The other reason I chose HBS relates to the school’s branding in Africa. As a woman looking to contribute to the continent’s development, I wanted to get a degree from a school with a strong reputation. In fact, women are too often relegated to more “feminine” roles and rarely taken seriously in some regions. The HBS network and reputation in Africa will hopefully allow me to break those barriers and focus on creating value.

How did you stand out in your application and show the admissions committee what you could offer the school?

It’s really hard to isolate what made me stand out. The admission office states that it looks for a well-rounded applicant and that all aspects of an application are equally important. In my application, I just tried to convey my story in a coherent and comprehensive way. I made sure to present all aspects of my background- strength and weaknesses included.

I strongly believed that if HBS was truly a place where I would thrive, my true ambitions and flaws would be accepted. I also believe that showing that I was a “balanced” prospective student played an important role. The typical HBS student has had a successful career coupled with strong extra-curriculum involvement that truly reflects their passions.

What area of your application did you spend the most time on and what was your strategy?

I spent the most time crafting my essay. I must have read it a thousand times (no jokes). I really wanted to make sure that it was an accurate reflection of my personality and would effectively allow the admission team to assess the kind of leader I was aspiring to become.

It is really important for prospective students to make sure their essay is coherent with the rest of their application. Also, use it as a platform to introduce yourself without exaggeration or disguise.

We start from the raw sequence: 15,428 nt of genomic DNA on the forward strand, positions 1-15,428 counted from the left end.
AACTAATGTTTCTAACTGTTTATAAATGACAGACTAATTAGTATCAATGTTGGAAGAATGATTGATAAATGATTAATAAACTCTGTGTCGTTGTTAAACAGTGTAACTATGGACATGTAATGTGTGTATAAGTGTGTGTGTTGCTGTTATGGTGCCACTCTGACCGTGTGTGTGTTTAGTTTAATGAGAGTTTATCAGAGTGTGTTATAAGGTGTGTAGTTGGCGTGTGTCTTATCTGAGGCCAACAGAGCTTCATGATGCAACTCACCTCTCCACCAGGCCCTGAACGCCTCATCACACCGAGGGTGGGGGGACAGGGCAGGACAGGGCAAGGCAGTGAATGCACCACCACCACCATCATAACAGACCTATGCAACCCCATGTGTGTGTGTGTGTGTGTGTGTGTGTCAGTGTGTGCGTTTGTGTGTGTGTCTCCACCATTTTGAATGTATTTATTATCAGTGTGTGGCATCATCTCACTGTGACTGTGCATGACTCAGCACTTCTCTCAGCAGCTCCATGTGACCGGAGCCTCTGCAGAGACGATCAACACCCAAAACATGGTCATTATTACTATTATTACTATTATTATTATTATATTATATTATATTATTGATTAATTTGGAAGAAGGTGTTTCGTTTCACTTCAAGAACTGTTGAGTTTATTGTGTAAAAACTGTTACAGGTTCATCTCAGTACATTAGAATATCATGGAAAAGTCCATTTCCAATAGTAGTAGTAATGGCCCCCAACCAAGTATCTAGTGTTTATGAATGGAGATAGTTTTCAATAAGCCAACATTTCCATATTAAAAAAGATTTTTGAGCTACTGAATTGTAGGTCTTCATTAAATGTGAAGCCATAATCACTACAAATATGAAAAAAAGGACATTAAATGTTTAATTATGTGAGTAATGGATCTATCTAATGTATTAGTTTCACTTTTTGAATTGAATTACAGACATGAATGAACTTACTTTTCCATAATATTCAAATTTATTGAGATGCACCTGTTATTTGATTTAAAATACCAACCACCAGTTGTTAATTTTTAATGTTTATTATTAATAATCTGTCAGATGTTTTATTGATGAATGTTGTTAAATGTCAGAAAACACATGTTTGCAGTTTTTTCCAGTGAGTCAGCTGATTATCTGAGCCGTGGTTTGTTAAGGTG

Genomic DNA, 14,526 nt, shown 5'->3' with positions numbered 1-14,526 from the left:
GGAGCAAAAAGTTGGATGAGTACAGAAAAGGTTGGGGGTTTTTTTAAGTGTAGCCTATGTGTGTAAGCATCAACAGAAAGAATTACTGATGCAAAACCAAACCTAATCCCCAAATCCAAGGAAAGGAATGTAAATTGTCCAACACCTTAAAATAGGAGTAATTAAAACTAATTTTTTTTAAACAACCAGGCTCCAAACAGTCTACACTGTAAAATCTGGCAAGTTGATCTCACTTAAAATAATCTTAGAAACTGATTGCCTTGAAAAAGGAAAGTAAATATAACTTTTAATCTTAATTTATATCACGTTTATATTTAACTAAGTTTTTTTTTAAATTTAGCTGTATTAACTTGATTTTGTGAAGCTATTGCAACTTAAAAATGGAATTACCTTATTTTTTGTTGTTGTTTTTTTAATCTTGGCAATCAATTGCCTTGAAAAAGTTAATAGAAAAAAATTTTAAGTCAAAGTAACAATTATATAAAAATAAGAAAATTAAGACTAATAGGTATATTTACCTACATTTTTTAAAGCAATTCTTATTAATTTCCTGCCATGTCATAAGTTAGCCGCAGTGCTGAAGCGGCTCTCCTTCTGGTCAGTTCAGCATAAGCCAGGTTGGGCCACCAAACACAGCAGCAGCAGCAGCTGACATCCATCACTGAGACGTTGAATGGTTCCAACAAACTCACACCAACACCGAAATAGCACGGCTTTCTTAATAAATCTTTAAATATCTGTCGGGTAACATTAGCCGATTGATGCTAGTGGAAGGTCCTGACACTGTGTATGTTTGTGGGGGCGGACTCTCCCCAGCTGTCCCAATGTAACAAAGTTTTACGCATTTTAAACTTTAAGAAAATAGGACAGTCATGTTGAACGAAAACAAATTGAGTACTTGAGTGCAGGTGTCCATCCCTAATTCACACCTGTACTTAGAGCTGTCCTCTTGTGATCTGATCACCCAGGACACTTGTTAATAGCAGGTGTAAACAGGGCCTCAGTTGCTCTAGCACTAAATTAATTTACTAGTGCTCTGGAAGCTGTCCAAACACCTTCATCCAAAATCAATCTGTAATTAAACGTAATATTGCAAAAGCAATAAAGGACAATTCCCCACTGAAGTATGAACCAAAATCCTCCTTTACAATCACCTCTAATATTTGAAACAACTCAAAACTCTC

What resources/websites/programs were helpful for you during your application process?

GMAT Club is a fantastic resource. Most MBA students I know have referred to it at one point or another. People use it to ask questions, share information with other applicants or just learn useful tips on the gmat. The Manhattan GMAT preparation books were also my go-to reference while prepping for the test.

READ MORE: Founder of MBA Mama shares with us her advice on successful family planning during your MBA

Sola Olaniyan-Bright - Harvard Business School

Sola Olaniyan-Bright

MBA Class of 2016
Country of origin: Nigeria
Pre-MBA job: Adidas Group Finance, Germany
Concentration at HBS: We don’t have official concentrations but I’ve had the most electives in the fields of Entrepreneurship and Start-up Finance.
Favorite classes so far: Three come to mind:
1. Entrepreneurship and Global Capitalism: a business history course that studies the lives and journeys of successful businessmen and women from the 18th century till date. I loved this class because it challenged us to study different aspects of the world’s biggest entrepreneurs and to form our own opinions on the decisions they made from a financial, moral, and ethical standpoint which, of course, ended up being very personal for everyone who took the class.
2.  Entrepreneurial Finance: We studied the mechanics of businesses, mostly start-ups, from idea to execution primarily through the lens of investing and other financing decisions.
3. Business, Government, and the International Economy (popularly known as BGIE): It’s macroeconomics in practice where we study a different country every class to understand the underlying drivers of their performance and sometimes predict the future of their economies over time.

Why did you think an MBA was the right step for you in your professional journey and why did you think HBS was the best place for you?

Pursuing a graduate degree is something I’d always known I wanted to do. Having studied Accounting at university and completed the ACCA exams (chartered accounting qualification), I was initially looking to do an MSc in Financial Engineering or something along the lines of strengthening my roots in finance.

However, after 5 years in asset management and management consulting across various industries, I knew I wanted to go for a degree that would be much more than an academic exercise. I wanted a degree that would better equip me to be a rounded business leader by exposing me to as many different aspects of business as possible while keeping me globally competitive and this made an MBA a clear choice.

I chose HBS for 3 reasons the brand, the learning style (case method), and the network.

  •  The brand is very strong especially on the African continent and of course beyond.
  • The case method puts you in the driver’s seat of the some of the world’s biggest organizations in the most complex situations and it forces you to think critically about key decisions to be made while teaching you the frameworks behind how to think through those problems.